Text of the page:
Cocktails: Mixing makes you happy!

Anyone who has ever sat at a cocktail bar and browsed the menu knows that there is a sheer endless selection of different drinks. In the world of cocktails, there is a suitable drink for every mood, occasion or taste. Some like it sweet and creamy, others prefer strong and sour. The interesting thing about the world of cocktails is that the range is constantly growing, as the bartenders of this world are constantly developing new, exciting creations and combinations.

There are many characteristics, according to which varieties of cocktails can be distinguished: Some have many ingredients - some few, some taste fruity and fresh - others sour, classics like Manhattan meet new interpretations like New Fashioned. Four of the most important cocktail types are Highballs, Sours, Spirits Drinks and fruity fresh cocktails.

Highballs are usually long drinks, which consist of a shot of a basic spirit and are topped up with soda or juice. A simple variation is the Toki Highball, which consists only of Suntory Toki and club soda. This has the advantage that the fruity aromas of grapefruit and mint in the Whisky are not overpowered and come out wonderfully. The fruity and fresh Bourbon Dash, on the other hand, contains a dash of sugar syrup in addition to Maker's Mark, orange and lemon juice. A dry variation with Maker's Mark is Horse's Neck, which is mixed with ginger ale and a dash of bitter. If you prefer Scotch Whisky, Whisky & Ginger is your best bet: Equal parts of slightly smoky 15-year-old Johnnie Walker, spicy-sweet ginger ale and fruity fresh cranberry juice make a balanced, refreshing cocktail.

Fruity cocktails with a freshness boost date back at least to the 18th century. At that time, these drinks were sometimes recommended as a medical food supplement. Those were the days! On their fruity base, they are combined in such a way that they release complex aromas. The cocktail Fruitcake tastes like a very fruity pie with oranges, cranberries and lemons. While this one is mixed with Bourbon, the Irish Rose contains Irish Whiskey - what else? Together with fresh lemon juice and sweet grenadine syrup, the result is a pleasantly sour and berry-like drink. Some cocktails are even served hot. One variation, which can be either a sweet and fruity refreshment for the summer or a hot cocktail for cold autumn and winter days, is the Apple of my Eye. Irish Whiskey, apple juice and honey syrup taste great on ice as well as heated up.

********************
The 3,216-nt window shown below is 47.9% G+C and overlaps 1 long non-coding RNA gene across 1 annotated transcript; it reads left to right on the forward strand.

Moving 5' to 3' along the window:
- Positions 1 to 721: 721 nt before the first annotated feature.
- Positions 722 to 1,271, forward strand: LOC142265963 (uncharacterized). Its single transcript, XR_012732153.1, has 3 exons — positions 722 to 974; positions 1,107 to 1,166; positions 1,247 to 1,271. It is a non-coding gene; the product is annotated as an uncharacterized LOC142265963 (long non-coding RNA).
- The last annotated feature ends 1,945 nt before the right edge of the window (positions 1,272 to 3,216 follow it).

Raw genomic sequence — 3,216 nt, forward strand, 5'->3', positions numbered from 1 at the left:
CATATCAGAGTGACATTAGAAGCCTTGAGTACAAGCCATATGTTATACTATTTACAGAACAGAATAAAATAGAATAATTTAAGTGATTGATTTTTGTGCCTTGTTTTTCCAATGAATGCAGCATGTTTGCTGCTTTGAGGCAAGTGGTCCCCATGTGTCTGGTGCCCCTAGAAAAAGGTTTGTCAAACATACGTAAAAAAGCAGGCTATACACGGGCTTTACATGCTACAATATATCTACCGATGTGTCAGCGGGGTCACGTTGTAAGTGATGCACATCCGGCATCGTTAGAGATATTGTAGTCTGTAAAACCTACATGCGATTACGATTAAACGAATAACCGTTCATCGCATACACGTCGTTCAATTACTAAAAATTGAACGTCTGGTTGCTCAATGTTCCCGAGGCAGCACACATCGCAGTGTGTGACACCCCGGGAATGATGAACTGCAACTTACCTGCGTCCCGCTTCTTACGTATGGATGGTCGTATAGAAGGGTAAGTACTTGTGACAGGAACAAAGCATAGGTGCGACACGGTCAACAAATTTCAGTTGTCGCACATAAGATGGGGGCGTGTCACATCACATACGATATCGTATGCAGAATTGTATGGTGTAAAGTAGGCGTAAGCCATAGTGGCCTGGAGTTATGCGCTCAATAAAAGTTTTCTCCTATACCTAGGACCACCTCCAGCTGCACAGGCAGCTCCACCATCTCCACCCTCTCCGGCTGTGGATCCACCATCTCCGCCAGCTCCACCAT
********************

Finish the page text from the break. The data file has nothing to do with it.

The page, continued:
As the name suggests, sours are acidic cocktails, such as the Whisky Sour. They belong to the most famous and absolutely drinkable cocktails - total crowd pleasers. The classic Sour recipe is uncomplicated: a basic spirit with sour and sweet components. In some sours, foamy egg white is added to Whisky, fresh lemon juice and sweet sugar syrup. One recipe is, for example, the Perfect Scotch Sour, whose composition of Johnnie Walker Green Label, lemon juice and sugar syrup gets a kick out of a dash of bitter. Often the Whisky Sour is prepared with fresh egg white for a nice whitecap on the drink. Grand Derby, on the other hand, is a sour without egg white and with Bourbon instead of Scotch. It tastes a bit milder due to the Bourbon, but still well balanced between sweetness and acidity.

Spirits drinks include vermouth and bitter cocktails like Martini or Manhattan. Moreover, classics like Old Fashioned are also among the Spirits Drinks. It goes back to the original recipe, which only requires a basic spirit, a touch of sweetness and a little bit of bitter. In Manhattan, American Bourbon, vermouth Martini Rosso and a little bit of bitter result in a melting pot of flavours with soft sweet notes, fruitiness and tangy spices. A more modern interpretation of the well-known Old Fashioned is New Fashioned, which is mixed with Irish Whiskey instead of Bourbon and honey syrup instead of sugar and therefore has a more subtle, flowery sweetness.